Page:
Black parents at Philly’s Carver E&S High School say new admissions process is unfair to them

Angelique Gerald, above, with son Tafari at their Mt. Airy home.
Angelique Gerald, above, with son Tafari at their Mt. Airy home. A top eighth grader at George Washington Carver High School of Engineering and Science, he was wait-listed for admission to the high school. (Dale Mezzacappa / Chalkbeat)

When George Washington Carver High School of Engineering and Science, one of Philadelphia’s elite magnets, was awarded a coveted Blue Ribbon in 2019, Board of Education President Joyce Wilkerson praised it as a beacon of excellence.

“I want to salute Carver’s commitment to diversity and equity – it does it in a way no one else does. It’s unmatched in the city,” said Wilkerson.

Yet as Philadelphia revamps its citywide selective admissions policy in the name of improving diversity and equity, no school has been disrupted as much as Carver, a predominantly Black school. Since the lottery-based, centralized process was unveiled, some Carver parents have lamented that the new system hurts them and their children.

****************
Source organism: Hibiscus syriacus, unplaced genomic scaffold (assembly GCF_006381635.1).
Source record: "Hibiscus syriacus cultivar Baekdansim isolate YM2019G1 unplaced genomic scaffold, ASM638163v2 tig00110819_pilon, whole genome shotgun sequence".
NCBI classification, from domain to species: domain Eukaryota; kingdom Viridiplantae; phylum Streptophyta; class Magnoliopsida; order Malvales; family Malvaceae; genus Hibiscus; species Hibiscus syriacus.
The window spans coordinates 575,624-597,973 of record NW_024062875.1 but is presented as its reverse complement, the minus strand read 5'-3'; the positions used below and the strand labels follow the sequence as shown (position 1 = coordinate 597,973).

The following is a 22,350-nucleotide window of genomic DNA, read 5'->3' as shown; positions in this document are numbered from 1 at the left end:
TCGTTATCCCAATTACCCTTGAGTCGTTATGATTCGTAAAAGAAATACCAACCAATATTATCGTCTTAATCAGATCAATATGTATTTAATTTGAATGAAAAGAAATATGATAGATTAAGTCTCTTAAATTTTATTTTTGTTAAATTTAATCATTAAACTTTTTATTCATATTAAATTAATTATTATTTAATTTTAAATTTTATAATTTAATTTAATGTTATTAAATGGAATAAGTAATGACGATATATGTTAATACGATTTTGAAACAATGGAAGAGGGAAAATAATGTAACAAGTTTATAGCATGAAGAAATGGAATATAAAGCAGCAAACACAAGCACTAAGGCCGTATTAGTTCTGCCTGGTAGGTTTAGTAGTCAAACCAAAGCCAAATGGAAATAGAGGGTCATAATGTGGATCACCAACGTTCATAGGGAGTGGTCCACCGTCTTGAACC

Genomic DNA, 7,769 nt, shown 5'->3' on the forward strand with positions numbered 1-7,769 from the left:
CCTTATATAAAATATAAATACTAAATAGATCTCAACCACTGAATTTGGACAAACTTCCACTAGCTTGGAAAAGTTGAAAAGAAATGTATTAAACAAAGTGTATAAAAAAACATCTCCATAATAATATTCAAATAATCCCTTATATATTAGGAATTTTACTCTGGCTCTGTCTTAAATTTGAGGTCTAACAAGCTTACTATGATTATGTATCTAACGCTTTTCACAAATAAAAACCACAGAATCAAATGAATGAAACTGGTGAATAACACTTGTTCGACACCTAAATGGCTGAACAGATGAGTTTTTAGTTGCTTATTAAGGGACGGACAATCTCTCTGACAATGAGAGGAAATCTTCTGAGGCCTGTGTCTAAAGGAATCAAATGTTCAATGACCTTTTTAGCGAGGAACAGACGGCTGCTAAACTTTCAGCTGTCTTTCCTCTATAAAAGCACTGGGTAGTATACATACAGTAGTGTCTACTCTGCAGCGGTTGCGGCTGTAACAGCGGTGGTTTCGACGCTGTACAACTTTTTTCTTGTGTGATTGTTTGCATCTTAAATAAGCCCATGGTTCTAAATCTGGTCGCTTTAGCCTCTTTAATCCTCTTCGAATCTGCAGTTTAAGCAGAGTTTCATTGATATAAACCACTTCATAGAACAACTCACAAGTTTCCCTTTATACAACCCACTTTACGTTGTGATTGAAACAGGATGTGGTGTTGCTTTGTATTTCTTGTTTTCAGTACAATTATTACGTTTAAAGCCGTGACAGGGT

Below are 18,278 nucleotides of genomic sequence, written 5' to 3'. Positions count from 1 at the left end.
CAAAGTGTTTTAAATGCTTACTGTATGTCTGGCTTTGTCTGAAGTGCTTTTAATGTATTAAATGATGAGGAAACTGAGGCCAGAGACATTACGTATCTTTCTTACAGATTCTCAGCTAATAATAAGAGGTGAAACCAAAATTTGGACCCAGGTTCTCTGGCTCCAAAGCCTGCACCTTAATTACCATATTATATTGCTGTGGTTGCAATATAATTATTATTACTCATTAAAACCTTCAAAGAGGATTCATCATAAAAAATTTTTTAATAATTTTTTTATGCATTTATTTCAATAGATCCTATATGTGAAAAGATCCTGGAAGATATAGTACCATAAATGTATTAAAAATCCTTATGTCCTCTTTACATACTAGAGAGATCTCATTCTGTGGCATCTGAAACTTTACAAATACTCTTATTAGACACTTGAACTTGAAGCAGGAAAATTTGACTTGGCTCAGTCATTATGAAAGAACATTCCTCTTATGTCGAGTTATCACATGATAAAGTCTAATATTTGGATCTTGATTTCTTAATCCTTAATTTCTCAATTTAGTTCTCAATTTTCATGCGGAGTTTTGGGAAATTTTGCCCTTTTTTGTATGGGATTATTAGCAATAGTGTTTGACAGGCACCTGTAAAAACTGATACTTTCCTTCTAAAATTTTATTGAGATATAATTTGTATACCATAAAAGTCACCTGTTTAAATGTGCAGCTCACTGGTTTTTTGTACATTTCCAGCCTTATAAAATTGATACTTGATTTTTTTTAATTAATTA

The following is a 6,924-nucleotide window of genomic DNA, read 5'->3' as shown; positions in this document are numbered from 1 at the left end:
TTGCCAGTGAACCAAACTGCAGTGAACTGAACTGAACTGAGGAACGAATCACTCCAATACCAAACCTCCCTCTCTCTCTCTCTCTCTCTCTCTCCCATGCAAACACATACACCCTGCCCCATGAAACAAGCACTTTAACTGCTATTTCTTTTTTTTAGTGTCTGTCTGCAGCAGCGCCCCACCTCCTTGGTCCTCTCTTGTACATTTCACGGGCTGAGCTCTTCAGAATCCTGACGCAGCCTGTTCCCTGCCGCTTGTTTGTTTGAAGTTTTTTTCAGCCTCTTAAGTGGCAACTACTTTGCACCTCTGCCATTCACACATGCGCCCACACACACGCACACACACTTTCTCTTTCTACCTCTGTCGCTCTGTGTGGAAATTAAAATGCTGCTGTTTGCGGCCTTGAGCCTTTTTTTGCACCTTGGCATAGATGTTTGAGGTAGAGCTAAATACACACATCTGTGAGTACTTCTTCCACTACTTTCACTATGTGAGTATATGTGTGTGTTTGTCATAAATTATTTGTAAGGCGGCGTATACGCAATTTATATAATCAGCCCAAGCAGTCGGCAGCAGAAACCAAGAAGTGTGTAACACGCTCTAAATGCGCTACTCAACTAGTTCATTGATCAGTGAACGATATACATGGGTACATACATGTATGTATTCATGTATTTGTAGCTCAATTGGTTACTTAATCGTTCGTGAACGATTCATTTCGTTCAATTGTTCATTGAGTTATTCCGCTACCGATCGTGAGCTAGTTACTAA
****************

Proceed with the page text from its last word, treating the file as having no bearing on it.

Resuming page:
“It’s causing a lot of anxiety,” said Angelique Gerald, whose son Tafari was wait-listed for Carver’s ninth grade, even though he is currently attending the school as an eighth grader. “He is a straight-A student. He has immersed himself in the ‘Carver way’ since seventh grade. I don’t understand any of this. He’s done everything they told him to do.” 

Like students admitted to Carver’s seventh and eighth grade middle-years program, Tafari assumed, based on the prevailing practice,  that as long as he kept up his grades and remained otherwise qualified, he could stay until graduation. He has a closetful of Carver T-shirts and other paraphernalia he has collected since he enrolled.

This year’s overhauled policy, however, does not give preference to current Carver eighth graders for the ninth grade. They were put in a citywide lottery pool with everyone else.

As a result, parents said, 24 of the current 66 eighth graders, including Tafari, were wait-listed; most of them were Black students.

“The perception is that [the new process] mostly impacts affluent families who want to send their children to Masterman,” said Tanya Folk, a Carver parent whose child did get an acceptance to the high school. “But this has also had an impact on regular Black families.”